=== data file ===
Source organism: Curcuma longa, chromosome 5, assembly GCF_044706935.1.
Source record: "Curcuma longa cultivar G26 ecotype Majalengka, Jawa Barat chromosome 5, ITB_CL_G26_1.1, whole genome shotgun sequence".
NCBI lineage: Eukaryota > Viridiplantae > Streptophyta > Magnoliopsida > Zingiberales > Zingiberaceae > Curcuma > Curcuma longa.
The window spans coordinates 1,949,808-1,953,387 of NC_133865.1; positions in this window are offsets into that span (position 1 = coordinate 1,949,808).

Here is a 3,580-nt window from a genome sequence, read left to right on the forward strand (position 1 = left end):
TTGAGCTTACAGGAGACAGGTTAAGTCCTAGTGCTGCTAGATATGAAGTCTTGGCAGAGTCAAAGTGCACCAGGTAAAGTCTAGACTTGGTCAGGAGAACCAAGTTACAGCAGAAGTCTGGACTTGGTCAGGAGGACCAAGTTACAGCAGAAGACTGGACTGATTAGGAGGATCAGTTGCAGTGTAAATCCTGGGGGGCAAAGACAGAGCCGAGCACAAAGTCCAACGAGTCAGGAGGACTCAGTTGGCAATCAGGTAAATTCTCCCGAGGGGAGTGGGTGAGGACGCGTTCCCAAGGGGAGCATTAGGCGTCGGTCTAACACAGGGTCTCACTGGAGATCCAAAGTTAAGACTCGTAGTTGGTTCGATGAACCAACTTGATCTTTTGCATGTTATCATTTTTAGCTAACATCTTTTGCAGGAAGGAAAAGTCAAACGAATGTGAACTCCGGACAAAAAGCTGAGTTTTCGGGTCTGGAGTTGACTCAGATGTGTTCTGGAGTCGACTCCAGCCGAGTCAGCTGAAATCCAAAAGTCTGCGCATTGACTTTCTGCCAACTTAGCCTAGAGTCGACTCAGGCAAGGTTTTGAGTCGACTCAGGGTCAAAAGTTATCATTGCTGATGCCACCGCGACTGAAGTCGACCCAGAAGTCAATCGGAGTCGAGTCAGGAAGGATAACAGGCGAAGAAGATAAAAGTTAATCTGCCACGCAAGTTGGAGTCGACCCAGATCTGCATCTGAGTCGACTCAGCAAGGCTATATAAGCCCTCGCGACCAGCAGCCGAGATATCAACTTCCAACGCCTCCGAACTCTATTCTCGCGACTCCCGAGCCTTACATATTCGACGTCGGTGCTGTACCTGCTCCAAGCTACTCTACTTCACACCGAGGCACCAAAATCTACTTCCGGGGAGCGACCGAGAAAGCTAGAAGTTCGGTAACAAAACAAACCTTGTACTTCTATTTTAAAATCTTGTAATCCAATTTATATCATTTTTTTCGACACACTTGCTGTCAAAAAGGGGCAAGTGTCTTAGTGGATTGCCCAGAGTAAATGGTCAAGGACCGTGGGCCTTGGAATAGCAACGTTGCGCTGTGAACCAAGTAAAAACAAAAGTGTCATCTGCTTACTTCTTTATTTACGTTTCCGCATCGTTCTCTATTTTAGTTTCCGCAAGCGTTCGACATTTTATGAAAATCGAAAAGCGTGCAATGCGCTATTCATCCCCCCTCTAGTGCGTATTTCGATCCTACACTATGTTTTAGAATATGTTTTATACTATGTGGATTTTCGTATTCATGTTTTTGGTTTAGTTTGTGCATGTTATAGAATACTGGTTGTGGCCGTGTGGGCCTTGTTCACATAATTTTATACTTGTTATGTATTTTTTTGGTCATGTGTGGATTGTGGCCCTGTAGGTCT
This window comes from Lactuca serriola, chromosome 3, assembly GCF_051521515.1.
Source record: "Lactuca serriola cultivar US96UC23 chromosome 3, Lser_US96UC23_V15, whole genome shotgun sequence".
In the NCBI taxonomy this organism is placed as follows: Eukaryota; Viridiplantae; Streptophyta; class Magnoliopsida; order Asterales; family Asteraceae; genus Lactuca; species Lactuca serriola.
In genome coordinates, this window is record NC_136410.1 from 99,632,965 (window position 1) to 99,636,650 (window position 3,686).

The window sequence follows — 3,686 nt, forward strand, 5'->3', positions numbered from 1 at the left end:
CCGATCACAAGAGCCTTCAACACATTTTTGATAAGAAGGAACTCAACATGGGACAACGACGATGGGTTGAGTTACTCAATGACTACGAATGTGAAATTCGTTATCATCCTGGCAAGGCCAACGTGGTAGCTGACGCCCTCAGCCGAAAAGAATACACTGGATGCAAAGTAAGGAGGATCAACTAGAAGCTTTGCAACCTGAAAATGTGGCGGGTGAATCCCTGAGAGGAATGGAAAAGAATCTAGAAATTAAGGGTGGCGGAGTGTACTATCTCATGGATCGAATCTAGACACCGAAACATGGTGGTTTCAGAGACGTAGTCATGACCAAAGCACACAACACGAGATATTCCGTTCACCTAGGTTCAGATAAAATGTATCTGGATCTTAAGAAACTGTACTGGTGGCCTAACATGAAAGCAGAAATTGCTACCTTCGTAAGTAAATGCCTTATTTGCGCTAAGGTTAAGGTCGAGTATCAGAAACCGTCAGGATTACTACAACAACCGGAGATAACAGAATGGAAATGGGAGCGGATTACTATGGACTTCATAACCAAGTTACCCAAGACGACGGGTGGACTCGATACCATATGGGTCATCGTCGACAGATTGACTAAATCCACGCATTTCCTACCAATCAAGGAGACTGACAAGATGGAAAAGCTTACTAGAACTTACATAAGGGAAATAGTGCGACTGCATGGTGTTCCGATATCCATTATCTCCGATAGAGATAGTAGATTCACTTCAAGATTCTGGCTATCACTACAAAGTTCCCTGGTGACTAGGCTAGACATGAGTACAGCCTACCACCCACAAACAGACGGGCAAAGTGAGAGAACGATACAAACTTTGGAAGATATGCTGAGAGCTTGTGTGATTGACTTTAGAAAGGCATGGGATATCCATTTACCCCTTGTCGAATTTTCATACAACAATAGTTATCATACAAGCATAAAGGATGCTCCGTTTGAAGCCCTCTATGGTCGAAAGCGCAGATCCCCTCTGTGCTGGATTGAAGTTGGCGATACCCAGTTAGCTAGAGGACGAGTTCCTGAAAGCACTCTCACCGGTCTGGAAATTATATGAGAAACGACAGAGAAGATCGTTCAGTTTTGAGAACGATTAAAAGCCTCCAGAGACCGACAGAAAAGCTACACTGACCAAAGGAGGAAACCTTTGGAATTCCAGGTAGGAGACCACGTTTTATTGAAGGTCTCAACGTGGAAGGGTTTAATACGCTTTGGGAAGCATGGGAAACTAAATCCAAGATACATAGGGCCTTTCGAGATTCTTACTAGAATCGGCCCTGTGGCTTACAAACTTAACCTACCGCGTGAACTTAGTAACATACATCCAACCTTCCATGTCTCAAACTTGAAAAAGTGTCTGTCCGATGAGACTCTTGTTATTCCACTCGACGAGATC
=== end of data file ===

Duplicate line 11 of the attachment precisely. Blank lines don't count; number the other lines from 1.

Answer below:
The window sequence follows — 3,686 nt, forward strand, 5'->3', positions numbered from 1 at the left end: